How to Clean an Iron

Learning how to clean an iron correctly is one more necessary duty we all must deal with. Ironing clothes is not what most people would call enjoyable, but it is a necessary duty, especially if you work in an office. The last thing you want on your dress shirt or dress is a blotch caused by a dirty iron.

How to Clean an Iron the Correct Way
To clean a clothes iron the proper way, you first have to become acquainted with your iron. If the manufacturer included directions on how to clean your iron, please follow the directions as indicated. If not, however, the following directions work well on most irons.

For a quick cleaning, a clean soft cloth and a little bit of warm soapy water will do, but for a thorough cleaning you'll need a few supplies. Collect salt, white vinegar, baking soda, distilled water and a soft cloth.

Important tips before you begin:

  • Never clean an iron that is plugged in.
  • Never clean a hot iron.
  • Never use a metal scouring pad.

After you have thoroughly cleaned your iron, you may find that a monthly cleaning routine is the best way to keep your iron in tip-top shape.

  • After each use, unplug the iron, wipe the fingerprints from the outside of the iron and store the iron on a fire-resistant iron rest in a safe place far from the prying fingers of children.
  • To remove white mineral deposits from the reservoir and soleplate of a steam iron, fill the reservoir with 1/8 cup white vinegar and 1/8 cup distilled water, turn the iron on, and then use a clean cloth to iron on until the reservoir has emptied; repeat the process with distilled water.
  • To clean the soleplate, pour Kosher salt onto a brown paper bag and then run the iron over it several times to scrap off buildup; finish with warm soapy water and a clean cloth.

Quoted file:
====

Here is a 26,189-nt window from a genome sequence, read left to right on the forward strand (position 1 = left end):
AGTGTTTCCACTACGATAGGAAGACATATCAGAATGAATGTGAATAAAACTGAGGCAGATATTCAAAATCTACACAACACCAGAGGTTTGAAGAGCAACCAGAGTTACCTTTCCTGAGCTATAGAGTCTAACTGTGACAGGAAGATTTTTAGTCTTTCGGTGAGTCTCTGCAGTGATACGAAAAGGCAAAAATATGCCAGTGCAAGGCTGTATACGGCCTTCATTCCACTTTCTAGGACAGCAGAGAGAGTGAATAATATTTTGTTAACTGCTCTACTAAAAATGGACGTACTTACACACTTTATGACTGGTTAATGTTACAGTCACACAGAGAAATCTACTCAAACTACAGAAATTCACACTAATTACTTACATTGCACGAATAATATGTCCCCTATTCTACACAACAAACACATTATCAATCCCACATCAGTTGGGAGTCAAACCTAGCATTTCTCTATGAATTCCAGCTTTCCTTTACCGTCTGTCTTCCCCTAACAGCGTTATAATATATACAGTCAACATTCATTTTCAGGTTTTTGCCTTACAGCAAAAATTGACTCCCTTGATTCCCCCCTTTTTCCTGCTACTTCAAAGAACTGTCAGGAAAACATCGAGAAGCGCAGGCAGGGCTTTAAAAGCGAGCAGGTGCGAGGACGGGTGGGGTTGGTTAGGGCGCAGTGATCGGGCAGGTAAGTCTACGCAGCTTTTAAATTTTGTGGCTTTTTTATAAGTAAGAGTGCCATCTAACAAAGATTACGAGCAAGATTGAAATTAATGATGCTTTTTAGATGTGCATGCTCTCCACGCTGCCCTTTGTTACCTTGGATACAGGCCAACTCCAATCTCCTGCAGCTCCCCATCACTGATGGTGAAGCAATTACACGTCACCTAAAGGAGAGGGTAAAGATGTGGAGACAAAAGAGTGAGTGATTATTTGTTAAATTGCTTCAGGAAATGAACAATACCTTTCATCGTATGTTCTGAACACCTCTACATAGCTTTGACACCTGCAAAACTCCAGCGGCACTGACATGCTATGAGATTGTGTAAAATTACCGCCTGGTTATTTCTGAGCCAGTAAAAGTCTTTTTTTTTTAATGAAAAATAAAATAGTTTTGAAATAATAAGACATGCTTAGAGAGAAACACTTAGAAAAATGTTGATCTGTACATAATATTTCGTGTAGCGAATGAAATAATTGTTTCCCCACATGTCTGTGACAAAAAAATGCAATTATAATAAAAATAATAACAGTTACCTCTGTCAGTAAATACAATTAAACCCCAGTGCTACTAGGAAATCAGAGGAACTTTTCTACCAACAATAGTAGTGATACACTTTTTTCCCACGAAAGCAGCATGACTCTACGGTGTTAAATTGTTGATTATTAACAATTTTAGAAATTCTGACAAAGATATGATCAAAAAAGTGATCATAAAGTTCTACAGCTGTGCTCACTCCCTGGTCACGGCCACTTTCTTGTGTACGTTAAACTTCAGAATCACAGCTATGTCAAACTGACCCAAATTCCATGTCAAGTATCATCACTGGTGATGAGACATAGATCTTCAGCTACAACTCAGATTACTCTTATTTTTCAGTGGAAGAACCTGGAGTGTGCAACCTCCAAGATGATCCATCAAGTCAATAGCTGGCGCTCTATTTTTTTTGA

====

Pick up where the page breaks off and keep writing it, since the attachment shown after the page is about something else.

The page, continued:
Store your iron in a safe place that is far from the prying fingers of children. To avoid mineral stains, always empty the reservoir before storing and always use distilled water. 

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You may truly consider yourself an accomplished homemaker if you have mastered the skill of ironing. Knowing your fabrics, choosing good equipment and learning the tricks of the trade, as well as giving yourself ample time to enjoy the process, can turn ironing from drudgery into a satisfying project.

There's nothing better than crisp, freshly ironed clothes and bed linens.  One trick that can make the practice of ironing even more pleasant and add even more freshness to your laundry is to use ironing water while you iron. 

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If you're someone who enjoys ironing your own clothes, you know that nothing is more nerve-wracking than ironing silk. Silk is delicate and easily burned, stretched, or otherwise damaged on an ironing board. Depending on the type of garment and the type of silk, it may take a little experimentation to achieve the best results.

Learning how to iron a shirt has a number of benefits. Although you may never duplicate a professional pressing, you'll save money and be able to get a shirt looking spiffy in no time.

When learning how to iron a dress shirt it's important that you understand safety measures regarding the use of a clothes iron, and also know what type of fabric the shirt is made of.

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